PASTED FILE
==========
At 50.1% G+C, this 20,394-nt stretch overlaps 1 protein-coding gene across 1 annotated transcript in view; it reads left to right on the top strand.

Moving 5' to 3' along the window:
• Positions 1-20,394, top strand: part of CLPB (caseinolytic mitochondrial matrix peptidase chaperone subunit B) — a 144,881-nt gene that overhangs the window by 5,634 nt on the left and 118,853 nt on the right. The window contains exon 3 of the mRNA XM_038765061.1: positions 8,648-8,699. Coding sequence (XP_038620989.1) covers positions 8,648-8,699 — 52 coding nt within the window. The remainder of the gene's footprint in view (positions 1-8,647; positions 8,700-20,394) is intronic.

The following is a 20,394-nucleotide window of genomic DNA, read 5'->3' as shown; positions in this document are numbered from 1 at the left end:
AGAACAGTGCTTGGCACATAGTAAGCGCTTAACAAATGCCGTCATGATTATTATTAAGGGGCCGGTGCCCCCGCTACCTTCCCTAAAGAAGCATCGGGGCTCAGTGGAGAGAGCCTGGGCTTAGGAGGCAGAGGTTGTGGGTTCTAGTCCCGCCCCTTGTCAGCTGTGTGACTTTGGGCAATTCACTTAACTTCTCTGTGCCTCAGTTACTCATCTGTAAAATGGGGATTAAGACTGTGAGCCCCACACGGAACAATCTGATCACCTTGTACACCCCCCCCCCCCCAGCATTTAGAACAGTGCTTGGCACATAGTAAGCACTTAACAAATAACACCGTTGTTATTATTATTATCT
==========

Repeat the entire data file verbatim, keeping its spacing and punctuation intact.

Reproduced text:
At 50.1% G+C, this 20,394-nt stretch overlaps 1 protein-coding gene across 1 annotated transcript in view; it reads left to right on the top strand.

Moving 5' to 3' along the window:
• Positions 1-20,394, top strand: part of CLPB (caseinolytic mitochondrial matrix peptidase chaperone subunit B) — a 144,881-nt gene that overhangs the window by 5,634 nt on the left and 118,853 nt on the right. The window contains exon 3 of the mRNA XM_038765061.1: positions 8,648-8,699. Coding sequence (XP_038620989.1) covers positions 8,648-8,699 — 52 coding nt within the window. The remainder of the gene's footprint in view (positions 1-8,647; positions 8,700-20,394) is intronic.

The following is a 20,394-nucleotide window of genomic DNA, read 5'->3' as shown; positions in this document are numbered from 1 at the left end:
AGAACAGTGCTTGGCACATAGTAAGCGCTTAACAAATGCCGTCATGATTATTATTAAGGGGCCGGTGCCCCCGCTACCTTCCCTAAAGAAGCATCGGGGCTCAGTGGAGAGAGCCTGGGCTTAGGAGGCAGAGGTTGTGGGTTCTAGTCCCGCCCCTTGTCAGCTGTGTGACTTTGGGCAATTCACTTAACTTCTCTGTGCCTCAGTTACTCATCTGTAAAATGGGGATTAAGACTGTGAGCCCCACACGGAACAATCTGATCACCTTGTACACCCCCCCCCCCCCAGCATTTAGAACAGTGCTTGGCACATAGTAAGCACTTAACAAATAACACCGTTGTTATTATTATTATCT